On October 19, 1987, an event advertised as “A Discussion on the Atonement” was held at New Orleans Baptist Theological Seminary. Media reports indicated that more than 300 interested students, faculty, and pastors gathered to hear Fisher Humphreys discuss the atonement with Paige Patterson, then president of the Criswell Center for Biblical Studies (now Criswell College). This “discussion” took the form of an informal but energetic debate. Patterson, one of the leading architects of the Conservative Resurgence in the SBC and the movement’s most significant theologian, had taken issue with Humphreys’s book. The discussion was intended to serve as an attempt at mutual understanding and denominational peacemaking. But that intention failed. The lengthy debate revealed a deeper divide over the nature of the atonement than many Southern Baptists had been prepared to acknowledge. Humphreys insisted again and again that he accepted all that the New Testament reveals about the work of Christ. Nevertheless, he stood by his proposal of a non-biblical model of the atonement as presented in The Death of Christ. Humphreys’s proposed model of “cruciform forgiveness” was, he acknowledged, not explicitly stated in the Bible, but drawn from the model of human relationships.
Patterson spoke openly and clearly about his concerns with Humphreys’s proposal. That proposal, Patterson argued, sidelined the atonement model that the Bible—both Old and New Testaments—reveals as central and essential. That model, Patterson insisted, was both penal and substitutionary. In order to make his point, Patterson summoned a host of texts from both testaments, drawing especially from the sacrificial system in the Old Testament.
Looking at the debate, now more than a quarter century behind us, it appears that the main issue was the centrality of substitution and the fact, as Patterson rightly insisted, that all other understandings of the cross in the Bible are themselves dependent on penal substitution. But a second closely related concern was the necessity of the cross. At this point, the two theologians disagreed directly. Humphreys repeatedly stressed his uncomfortability with any notion of necessity. In his book he had argued: “I believe it is unwise to seek for a ‘necessity’ for the cross. It is quite possible to affirm and clarify the importance of the cross without speaking of it as necessary.”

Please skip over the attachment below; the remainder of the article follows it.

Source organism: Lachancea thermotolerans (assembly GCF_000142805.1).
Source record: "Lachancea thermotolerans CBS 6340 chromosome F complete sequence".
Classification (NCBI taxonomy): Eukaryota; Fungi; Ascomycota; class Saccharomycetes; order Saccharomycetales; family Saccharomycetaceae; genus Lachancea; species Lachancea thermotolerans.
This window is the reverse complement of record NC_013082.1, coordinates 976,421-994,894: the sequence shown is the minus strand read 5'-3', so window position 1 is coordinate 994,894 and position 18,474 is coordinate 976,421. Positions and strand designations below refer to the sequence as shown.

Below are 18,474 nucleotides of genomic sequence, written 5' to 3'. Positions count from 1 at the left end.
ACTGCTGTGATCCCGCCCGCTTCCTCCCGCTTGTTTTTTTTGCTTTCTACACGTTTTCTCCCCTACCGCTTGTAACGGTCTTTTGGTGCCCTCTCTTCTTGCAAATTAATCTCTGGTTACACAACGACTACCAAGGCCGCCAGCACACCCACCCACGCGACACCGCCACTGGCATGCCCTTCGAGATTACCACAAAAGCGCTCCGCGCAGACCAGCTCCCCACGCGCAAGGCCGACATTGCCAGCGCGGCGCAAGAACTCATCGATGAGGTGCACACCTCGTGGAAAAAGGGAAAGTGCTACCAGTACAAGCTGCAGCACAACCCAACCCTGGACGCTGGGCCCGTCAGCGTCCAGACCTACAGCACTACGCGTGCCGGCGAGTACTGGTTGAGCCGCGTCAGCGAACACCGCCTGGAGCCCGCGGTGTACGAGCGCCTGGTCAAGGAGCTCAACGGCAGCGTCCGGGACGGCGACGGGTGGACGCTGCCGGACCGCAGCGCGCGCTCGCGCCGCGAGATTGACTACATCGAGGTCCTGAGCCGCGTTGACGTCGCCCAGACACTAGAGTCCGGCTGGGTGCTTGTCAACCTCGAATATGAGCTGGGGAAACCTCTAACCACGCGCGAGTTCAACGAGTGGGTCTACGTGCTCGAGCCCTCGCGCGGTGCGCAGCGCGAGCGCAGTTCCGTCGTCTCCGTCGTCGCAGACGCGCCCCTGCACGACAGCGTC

In response, Patterson pointed to a series of New Testament texts, including Romans 3:21-26. He agreed that there is no external necessity that conditions God. But Patterson argued that God has revealed himself to be bound by the necessity of his own character—the very point made in Romans 3.
Most students studying in Southern Baptist seminaries today would likely be shocked to know that these issues had ever been the focus of debate within the Southern Baptist Convention. But they were. As Baptist historian Jason Duesing has noted, the Humphreys/Patterson debate at New Orleans in 1987 reminds us that “the primary motivation and the occasion for a conservative movement were rooted in real and crucial theological concerns.”
There were indeed real and crucial theological concerns. And, by no coincidence, crucial refers to the cross. As these examples reveal, the debate over the atonement is not new—even within the Southern Baptist Convention. This debate has stretched well beyond the SBC as theologians continue to defend or deny the meaning of the cross, specifically its penal substitutionary nature. The Conservative Resurgence in the SBC sought a theological recovery in the denomination and a rejection of the inroads that theological liberalism had made within its schools. A denial of penal substitution was the goad; the goal was its recovery as the Bible’s central message about the cross of Christ.
At stake was the New Testament’s central concern in revealing a theology of the cross: “For I delivered to you as of first importance what I also received: that Christ died for our sins in accordance with the Scriptures, that he was buried, that he was raised on the third day in accordance with the Scriptures” (1 Cor 15:3-4). At stake is the Gospel of Jesus Christ, the central message of the Scriptures, whenever the penal substitution accomplished by him is questioned, much less denied.
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Theodore R. Clark, Saved by His Life; A Study of the New Testament Doctrine of Reconciliation and Salvation. (New York: Macmillan, 1959).
Frank Stagg, New Testament Theology (Nashville: Broadman Press, 1962).
Fisher Humphreys, The Death of Christ (Nashville: Broadman Press, 1978).